The magazine Tehelka reported that land aquisition for the plant[18] has resulted in local opposition:[19]

TWO-AND-A-HALF HOURS from Akaltara lies Dabhra block, a region that is set to make history for all the wrong reasons. Around nine thermal power plants have been planned in a 10-km radius. Work has begun on three and land acquisition process is on for two more. Most others are in process of getting environment clearances.
A total of around 10,000 acres will be required from Dabhra alone. There were protests when RKM Powergen, which is setting a plant for 1,440 MW, started acquiring land in 2009. Many were arrested and at least 11 were put behind bars under the charges of attempting to murder. Local villagers say that around seven or eight of them are still in jail.
Khileshwar Jayaswal, an advocate fighting the cases of the aggrieved, and a land loser himself, says, “Around 400 villagers, who were engaged in making stonegrinders, have gone out of job due to the land acquisition. Those who did not own the land are now left with nothing.”

Project Details

Sponsor: RKM Powergen Private Limited
Parent company: Mudajaya Corp Bhd
Location: Uchpinda village, Janjgir-Champa district, Chhattisgarh
Coordinates: 21.8863997, 83.1208098 (exact)
Status: Operating
Nameplate capacity: 1,440 MW (Units 1-4: 360 MW)
Type: Subcritical
Start year: 2015 (Unit 1), Unit 2 (2016), Unit 3 (2017), 2019 (Unit 4)
Coal Type:
Coal Source: South Eastern Coalfields, India
Source of financing: Unit 1: US$242 million in debt from Power Finance Corporation, Rural Electrification Corporation, Housing and Urban Development Corporation, Indian Bank, PTC India, and Vijaya Bank; US$69.50 million in equity from Mudajaya Malaysia and RK Powergen[9]

Units 2-4: US$257 million in debt from PTC India; US$275 million in equity from Mudajaya Malaysia and RK Powergen[10]

Citizen groups

Articles and resources

References

  1. Monthly Report on Broad Status of Thermal Power Projects in the Country, Central Electricity Authority, September 2012
  2. Tildy Bayar, "India expedites delayed power projects," PEI, 20/06/2014
  3. "RKM Powergen Private Limited," ICRA, Dec 2, 2014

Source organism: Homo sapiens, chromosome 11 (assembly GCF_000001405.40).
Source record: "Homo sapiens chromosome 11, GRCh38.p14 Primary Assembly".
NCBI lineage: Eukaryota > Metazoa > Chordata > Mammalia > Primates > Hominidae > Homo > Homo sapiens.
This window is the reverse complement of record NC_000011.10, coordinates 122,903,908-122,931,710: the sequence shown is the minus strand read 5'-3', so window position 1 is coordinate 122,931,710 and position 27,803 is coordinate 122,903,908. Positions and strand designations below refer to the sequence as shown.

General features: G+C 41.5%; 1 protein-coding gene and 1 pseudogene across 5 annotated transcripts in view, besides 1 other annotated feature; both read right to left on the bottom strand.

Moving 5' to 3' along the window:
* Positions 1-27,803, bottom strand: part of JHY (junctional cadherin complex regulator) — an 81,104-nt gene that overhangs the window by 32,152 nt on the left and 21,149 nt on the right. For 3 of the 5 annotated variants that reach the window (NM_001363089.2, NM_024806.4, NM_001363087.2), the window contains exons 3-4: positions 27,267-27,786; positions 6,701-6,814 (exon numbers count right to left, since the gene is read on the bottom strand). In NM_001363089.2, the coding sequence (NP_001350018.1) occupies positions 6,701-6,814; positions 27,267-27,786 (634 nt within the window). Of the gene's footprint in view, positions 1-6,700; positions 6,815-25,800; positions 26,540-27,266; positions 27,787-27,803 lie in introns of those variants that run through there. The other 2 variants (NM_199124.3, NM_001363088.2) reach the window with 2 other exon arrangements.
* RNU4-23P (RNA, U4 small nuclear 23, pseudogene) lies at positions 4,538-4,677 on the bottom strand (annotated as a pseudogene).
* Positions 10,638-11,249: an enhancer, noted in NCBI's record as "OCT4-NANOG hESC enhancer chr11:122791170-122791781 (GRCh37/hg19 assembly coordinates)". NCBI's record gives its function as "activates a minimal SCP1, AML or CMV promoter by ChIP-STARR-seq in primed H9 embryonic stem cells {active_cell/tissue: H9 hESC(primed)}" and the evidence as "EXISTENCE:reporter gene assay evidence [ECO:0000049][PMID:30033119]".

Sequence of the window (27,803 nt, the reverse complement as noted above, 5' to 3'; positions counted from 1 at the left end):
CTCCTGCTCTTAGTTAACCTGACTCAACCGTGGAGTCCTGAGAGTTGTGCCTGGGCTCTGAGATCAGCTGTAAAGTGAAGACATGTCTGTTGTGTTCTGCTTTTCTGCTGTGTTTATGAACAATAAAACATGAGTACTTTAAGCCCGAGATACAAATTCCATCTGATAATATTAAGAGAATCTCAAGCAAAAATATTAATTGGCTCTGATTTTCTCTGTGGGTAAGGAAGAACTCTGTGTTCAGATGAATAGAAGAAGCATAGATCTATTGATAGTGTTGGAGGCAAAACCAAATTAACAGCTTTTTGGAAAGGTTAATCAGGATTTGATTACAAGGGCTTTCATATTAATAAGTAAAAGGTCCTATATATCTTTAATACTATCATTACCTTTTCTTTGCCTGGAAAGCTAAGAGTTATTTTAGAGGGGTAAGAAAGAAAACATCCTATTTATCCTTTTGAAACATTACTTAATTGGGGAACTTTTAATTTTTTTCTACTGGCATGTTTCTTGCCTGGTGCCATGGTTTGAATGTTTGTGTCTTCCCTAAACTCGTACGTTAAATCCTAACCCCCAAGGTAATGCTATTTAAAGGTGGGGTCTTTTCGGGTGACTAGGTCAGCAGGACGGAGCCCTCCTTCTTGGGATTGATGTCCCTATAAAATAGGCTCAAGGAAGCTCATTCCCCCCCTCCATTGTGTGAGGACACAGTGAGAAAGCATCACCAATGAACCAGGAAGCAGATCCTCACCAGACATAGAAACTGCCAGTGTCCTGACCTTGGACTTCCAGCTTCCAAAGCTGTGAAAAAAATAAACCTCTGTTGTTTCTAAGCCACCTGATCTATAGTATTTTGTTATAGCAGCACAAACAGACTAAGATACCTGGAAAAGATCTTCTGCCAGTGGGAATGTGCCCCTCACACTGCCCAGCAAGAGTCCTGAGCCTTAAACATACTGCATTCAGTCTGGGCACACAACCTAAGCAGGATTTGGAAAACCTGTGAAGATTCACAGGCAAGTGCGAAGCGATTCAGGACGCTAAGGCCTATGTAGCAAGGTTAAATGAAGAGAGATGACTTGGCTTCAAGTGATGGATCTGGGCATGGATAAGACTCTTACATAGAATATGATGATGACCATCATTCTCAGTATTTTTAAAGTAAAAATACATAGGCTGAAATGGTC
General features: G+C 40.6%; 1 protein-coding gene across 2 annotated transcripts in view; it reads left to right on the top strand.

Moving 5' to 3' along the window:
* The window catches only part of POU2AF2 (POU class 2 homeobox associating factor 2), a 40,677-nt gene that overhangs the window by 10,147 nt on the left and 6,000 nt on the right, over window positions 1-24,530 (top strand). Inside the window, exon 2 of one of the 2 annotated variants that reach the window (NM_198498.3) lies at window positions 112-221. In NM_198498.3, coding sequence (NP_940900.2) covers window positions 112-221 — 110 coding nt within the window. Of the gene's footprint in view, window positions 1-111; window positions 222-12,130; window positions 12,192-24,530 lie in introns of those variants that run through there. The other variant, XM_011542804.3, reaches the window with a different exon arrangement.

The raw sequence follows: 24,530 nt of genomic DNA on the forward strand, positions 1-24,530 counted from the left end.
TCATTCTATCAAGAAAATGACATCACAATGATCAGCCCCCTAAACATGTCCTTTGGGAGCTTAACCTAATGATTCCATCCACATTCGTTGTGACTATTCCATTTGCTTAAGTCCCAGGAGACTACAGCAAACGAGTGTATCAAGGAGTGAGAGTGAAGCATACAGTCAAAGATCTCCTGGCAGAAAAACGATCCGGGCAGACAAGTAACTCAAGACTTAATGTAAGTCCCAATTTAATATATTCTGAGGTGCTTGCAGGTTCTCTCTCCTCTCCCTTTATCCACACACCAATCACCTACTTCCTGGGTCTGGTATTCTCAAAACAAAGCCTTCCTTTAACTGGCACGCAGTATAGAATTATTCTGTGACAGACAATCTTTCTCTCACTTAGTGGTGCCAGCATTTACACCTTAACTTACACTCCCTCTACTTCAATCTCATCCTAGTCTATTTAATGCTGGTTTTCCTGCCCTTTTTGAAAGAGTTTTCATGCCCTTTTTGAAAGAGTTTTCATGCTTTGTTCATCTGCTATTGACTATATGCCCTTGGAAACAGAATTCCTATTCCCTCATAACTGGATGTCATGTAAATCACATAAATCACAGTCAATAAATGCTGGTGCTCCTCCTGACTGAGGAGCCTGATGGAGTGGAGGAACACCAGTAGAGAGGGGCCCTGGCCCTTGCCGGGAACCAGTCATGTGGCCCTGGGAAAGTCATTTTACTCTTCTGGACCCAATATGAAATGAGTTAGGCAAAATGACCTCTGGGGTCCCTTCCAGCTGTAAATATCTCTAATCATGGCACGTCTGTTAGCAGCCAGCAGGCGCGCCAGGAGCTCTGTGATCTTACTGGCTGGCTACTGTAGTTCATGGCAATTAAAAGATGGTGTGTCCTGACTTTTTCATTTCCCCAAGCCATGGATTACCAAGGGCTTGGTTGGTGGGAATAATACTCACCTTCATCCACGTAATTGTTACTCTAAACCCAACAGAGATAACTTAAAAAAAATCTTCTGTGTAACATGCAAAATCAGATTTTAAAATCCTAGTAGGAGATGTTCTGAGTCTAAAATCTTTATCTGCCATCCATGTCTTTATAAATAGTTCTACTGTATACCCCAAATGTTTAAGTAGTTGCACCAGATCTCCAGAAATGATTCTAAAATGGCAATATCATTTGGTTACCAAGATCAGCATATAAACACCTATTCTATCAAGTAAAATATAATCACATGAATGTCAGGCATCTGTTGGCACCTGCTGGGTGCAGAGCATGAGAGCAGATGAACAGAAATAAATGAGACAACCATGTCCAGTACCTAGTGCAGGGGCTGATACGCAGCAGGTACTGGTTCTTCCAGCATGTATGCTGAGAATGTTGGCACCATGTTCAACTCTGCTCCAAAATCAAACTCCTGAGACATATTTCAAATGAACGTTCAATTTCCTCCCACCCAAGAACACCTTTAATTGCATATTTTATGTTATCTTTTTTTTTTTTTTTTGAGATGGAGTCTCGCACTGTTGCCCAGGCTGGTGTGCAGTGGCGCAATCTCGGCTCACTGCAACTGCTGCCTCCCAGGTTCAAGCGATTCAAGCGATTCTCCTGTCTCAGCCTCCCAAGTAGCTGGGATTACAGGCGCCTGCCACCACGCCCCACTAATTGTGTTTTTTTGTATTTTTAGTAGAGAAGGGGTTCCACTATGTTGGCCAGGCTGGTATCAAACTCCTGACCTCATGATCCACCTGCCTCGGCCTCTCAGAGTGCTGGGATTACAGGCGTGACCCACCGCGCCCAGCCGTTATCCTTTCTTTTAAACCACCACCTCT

4. Monthly Report on Broad Status of Thermal Power Projects in the Country, Central Electricity Authority, April 2015
  5. "Monthly Report on Broad Status of Thermal Power Projects in the Country," Government of India Ministry of Power, March 2016
  6. "Monthly Report on Broad Status of Thermal Power Projects in the Country," India CEA, July 2016
  7. "Mudajaya's plant in India starts sale of electricity," The Star Online, 4 April 2017
  8. “Broad Status of Thermal Power Projects in the Country,” India Ministry of Power, Sep 2017
  9. 9.0 9.1 "Preview of RKM Powergen Coal-fired Power Plant Phase I | Transaction | IJGlobal". ijglobal.com. Retrieved 2020-10-30.
  10. 10.0 10.1 "India-Malaysia JV reaches FC on India coal plant | News | IJGlobal". ijglobal.com. Retrieved 2020-10-30.
  11. [https://www.business-standard.com/article/companies/adani-essar-jaypee-lanco-power-plants-in-list-of-34-stressed-projects-118030801003_1.html "Adani, Essar, Jaypee, Lanco power plants in list of 34 stressed projects Adani Group's Korba West has an outstanding debt of Rs 3,099 crore while its Tirora project in Maharashtra has outstanding debt of Rs 11,665 crore,"] BS, March 8, 2018
  12. "Monthly Report on Broad Status of Thermal Power Projects in the Country," Government of India Ministry of Power, August 2018
  13. "Executive Summary of the power sector," India CEA, March 2019
  14. "Mudajaya, India company ink 20-year coal-supply pact," The Star Online, September 10, 2013.
  15. “The top two”, Down to Earth, September 15, 2010.
  16. “An Overview of CDM in India with Case Studies from Various Sectors”, Published by Society for Direct Initiative for Social and Health Action, November 2011.
  17. “Forceful land grabbing by Coal based Power Plant in Janjgir-Champa”, Land Conflict Watch, October 6, 2019.
  18. "Executive Summary: RKM Powergen Private Limited, Chapter 1 - Project Description" enviscecb.org, accessed June 2012
  19. Prakhar Jain, "How to destroy a district," January 21, 2012